REDUCING EMISSIONS: More will be done to reduce vehicle emissions in South Africa. Image: Trevor Noble
Johannesburg - Pioneers of South Africa’s emerging electric vehicle (EV) industry have formed a consortium to accelerate the development of clean transport, stimulate investor confidence in the sector, and meet government commitments to reduce emissions.
The Electric Vehicle Industry Association (EVIA), endorsed by dti, was launched on December 5 at the Industrial Development Corporation (IDC) in Sandton.
EVIA’s founding members are BMW SA, Gridcars, Nissan SA, the SA National Energy Development Institute (SANEDI) and Uyilo, a programme of the Technology Innovation Agency (TIA).
Supporting' SA's EV future
Participants will include government departments and agencies, other EV manufacturers, as well as electricity infrastructure and smart grid providers.
EVIA will serve as a lobby group, enabling industry to work effectively with government and researchers to stimulate the sector.
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Kevin Nassiep, SANEDI chief executive: “EVIA is now a powerful industry body committed to working with government to develop electric mobility in South Africa.
“We are accelerating the long overdue development of a sustainable and innovative electric vehicle industry in SA.”
How it works?
The EVIA charter commits it to helping the state to curb emissions by introducing electric mobility to the transport sector, and to meet international commitments signed at COP21 in Paris.
EVIA and its members will help government to identify regulatory gaps and deliver on key policies such as dti’s Industrial Policy Action Plan and the Department of Transport’s draft green transport strategy.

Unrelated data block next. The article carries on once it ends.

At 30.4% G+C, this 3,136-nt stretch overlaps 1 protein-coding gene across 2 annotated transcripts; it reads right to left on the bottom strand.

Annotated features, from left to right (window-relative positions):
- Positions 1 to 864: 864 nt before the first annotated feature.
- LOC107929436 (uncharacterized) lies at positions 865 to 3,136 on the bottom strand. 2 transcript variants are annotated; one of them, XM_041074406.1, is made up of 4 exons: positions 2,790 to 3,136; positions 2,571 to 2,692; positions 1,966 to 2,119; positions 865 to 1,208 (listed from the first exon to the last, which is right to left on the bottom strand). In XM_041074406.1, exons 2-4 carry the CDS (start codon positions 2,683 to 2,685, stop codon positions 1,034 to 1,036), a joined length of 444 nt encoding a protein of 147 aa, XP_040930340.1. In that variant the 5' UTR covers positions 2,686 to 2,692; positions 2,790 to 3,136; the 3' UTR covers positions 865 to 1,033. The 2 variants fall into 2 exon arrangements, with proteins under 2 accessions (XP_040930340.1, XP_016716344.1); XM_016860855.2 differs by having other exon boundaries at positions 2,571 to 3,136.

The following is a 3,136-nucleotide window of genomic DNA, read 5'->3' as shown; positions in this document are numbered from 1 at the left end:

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One of the consortium’s key roles will be helping government and researchers to test and scale up innovations in the electric mobility sector. It will develop and implement EV technologies in large-scale demonstration and pilot plants.
EVIA’s partners are already working with TIA’s uYilo programme on standardisation of charging infrastructure for battery electric vehicles (BEV) and plug-in hybrid electric vehicles (PHEV). This will result in all EVs from all manufacturers being able to charge at the same location.
TIA chief executive Barlow Manilal said: “We’ve learned the lessons from the mobile phone and laptop sector and will avoid the frustrating range of incompatible chargers that would hamper the uptake of EVs.”
EVIA working groups will tackle battery technology, the EV market, charging infrastructure and tariffs. EVIA members will also educate consumers and stimulate urgently-needed behaviour change in a transport market dominated by polluting fossil fuel vehicles.
EVIA will collaborate with international bodies to learn from best practice and the latest technologies, particularly in advanced EV markets such as Norway, France, China, the UK, US and Netherlands.
The new body will support the deployment of public EV infrastructure, and facilitate installation of fast charge units where most needed by motorists. It will advocate for renewable energy as a mainstream source of power for transport, homes and businesses.
'Slow starter in SA'
Nassiep said: “EVIA members will collectively reduce pollution, help meet global environmental targets and inspire current and future motorists to adopt more sustainable forms of transport.
“By ensuring policy alignment we will help to reduce investor uncertainty in a sector which has boomed internationally but been a slow starter in SA.”
The SA Low Carbon Transport project of the UN Industrial Development Organization (UNIDO) will help the dti and EVIA to align policies and introduce incentives to support the development of EV technologies.